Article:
[Haskell-cafe] Re: Monads aren't evil? I think they are.

Ertugrul Soeylemez es at ertes.de
Sun Jan 11 05:10:16 EST 2009

"Apfelmus, Heinrich" <apfelmus at quantentunnel.de> wrote:

> Ertugrul Soeylemez wrote:
> > Let me tell you that usually 90% of my code is monadic and there is
> > really nothing wrong with that.  I use especially State monads and
> > StateT transformers very often, because they are convenient and are
> > just a clean combinator frontend to what you would do manually
> > without them:  passing state.
> The insistence on avoiding monads by experienced Haskellers, in
> particular on avoiding the IO monad, is motivated by the quest for
> elegance.
> The IO and other monads make it easy to fall back to imperative
> programming patterns to "get the job done".  [...]

Often, the monadic solution _is_ the elegant solution.  Please don't
confuse monads with impure operations.  I use the monadic properties of
lists, often together with monad transformers, to find elegant
solutions.  As long as you're not abusing monads to program
imperatively, I think, they are an excellent and elegant structure.

I said that 90% of my code is monadic, not that 90% of it is in IO.  I
do use state monads where there is no more elegant solution than passing
state around.  It's simply that:  you have a structure, which you modify
continuously in a complex fashion, such as a neural network or an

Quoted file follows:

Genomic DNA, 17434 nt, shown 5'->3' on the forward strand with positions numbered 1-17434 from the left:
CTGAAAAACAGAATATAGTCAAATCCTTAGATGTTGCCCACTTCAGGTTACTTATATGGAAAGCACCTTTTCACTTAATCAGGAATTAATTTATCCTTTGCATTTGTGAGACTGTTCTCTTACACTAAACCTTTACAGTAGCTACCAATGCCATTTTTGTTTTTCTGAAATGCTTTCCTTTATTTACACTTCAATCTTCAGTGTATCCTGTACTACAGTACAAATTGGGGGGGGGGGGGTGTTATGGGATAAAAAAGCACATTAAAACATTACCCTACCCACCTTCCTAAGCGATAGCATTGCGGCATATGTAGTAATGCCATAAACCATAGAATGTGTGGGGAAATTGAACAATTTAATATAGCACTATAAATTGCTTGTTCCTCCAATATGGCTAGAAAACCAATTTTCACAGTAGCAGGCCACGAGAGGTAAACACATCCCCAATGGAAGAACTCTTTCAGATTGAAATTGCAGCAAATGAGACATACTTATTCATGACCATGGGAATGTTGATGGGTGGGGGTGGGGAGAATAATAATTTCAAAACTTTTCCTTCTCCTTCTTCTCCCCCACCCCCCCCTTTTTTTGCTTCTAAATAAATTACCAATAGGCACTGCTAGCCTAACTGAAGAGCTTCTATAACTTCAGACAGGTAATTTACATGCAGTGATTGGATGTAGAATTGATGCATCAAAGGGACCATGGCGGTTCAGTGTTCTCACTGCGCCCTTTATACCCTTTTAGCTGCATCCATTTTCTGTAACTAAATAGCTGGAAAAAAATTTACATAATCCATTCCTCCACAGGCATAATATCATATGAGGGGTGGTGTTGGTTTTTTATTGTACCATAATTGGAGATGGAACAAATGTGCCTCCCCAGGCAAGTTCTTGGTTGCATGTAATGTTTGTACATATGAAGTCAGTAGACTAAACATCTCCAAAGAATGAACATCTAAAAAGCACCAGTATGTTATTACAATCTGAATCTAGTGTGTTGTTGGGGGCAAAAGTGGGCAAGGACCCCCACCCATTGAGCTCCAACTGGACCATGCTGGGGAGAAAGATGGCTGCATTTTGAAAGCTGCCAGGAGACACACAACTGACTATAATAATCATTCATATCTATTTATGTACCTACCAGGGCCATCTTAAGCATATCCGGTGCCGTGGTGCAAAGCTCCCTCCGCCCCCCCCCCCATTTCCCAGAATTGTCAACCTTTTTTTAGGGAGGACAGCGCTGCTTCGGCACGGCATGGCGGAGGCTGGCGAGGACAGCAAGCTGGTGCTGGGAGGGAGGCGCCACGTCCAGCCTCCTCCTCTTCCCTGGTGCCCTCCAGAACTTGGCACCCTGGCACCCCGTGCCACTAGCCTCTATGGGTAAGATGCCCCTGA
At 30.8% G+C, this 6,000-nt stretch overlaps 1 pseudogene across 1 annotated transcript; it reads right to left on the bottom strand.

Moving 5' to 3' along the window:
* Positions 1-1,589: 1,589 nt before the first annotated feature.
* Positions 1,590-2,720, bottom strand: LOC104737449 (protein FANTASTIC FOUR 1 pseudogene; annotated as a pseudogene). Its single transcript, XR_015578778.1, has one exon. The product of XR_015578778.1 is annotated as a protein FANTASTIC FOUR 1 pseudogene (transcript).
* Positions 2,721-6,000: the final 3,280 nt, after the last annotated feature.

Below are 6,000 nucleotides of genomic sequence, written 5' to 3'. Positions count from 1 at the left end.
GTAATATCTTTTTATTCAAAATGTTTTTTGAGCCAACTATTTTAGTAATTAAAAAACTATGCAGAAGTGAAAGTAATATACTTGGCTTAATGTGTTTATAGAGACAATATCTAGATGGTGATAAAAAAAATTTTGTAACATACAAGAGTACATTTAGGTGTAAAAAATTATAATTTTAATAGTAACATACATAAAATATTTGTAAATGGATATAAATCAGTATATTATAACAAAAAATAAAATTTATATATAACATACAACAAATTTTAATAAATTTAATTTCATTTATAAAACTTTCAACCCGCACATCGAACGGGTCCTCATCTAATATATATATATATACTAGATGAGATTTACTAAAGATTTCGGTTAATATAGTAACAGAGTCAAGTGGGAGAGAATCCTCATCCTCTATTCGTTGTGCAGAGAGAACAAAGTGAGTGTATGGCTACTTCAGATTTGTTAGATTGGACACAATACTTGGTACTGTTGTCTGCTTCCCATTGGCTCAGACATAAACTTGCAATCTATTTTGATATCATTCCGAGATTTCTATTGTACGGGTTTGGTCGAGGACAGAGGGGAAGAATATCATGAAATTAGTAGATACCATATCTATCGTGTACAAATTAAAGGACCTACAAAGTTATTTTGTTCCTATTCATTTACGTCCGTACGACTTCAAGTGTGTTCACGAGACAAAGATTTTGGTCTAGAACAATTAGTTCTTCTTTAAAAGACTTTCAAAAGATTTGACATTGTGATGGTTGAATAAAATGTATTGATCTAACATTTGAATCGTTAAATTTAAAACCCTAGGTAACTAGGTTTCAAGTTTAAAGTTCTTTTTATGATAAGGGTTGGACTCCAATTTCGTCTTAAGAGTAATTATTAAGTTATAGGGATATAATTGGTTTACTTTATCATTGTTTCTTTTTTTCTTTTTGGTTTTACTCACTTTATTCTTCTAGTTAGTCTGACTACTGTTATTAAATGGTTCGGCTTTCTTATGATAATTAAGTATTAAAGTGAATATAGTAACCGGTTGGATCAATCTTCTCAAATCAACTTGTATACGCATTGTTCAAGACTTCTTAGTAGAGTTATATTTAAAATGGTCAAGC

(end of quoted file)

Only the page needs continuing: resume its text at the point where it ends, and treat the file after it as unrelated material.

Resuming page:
automaton.  Monads are the way to go here, unless you want to do
research and find a better way to express this.

Personally I prefer this:

  somethingWithRandomsM :: (Monad m, Random a) => m a -> Something a

over these:

  somethingWithRandoms1 :: [a] -> Something a
  somethingWithRandoms2 :: RandomGen g => g -> Something a

Also I use monads a lot for displaying progress:

  lengthyComputation :: Monad m => (Progress -> m ()) -> m Result

> Consciously excluding monads and restricting the design space to pure
> functions is the basic tool of thought for finding such elegant
> abstractions. [...]

You don't need to exclude monads to restrict the design space to pure
functions.  Everything except IO and ST (and some related monads) is
pure.  As said, often monads _are_ the elegant solutions.  Just look at
parser monads.


nightmare = unsafePerformIO (getWrongWife >>= sex)

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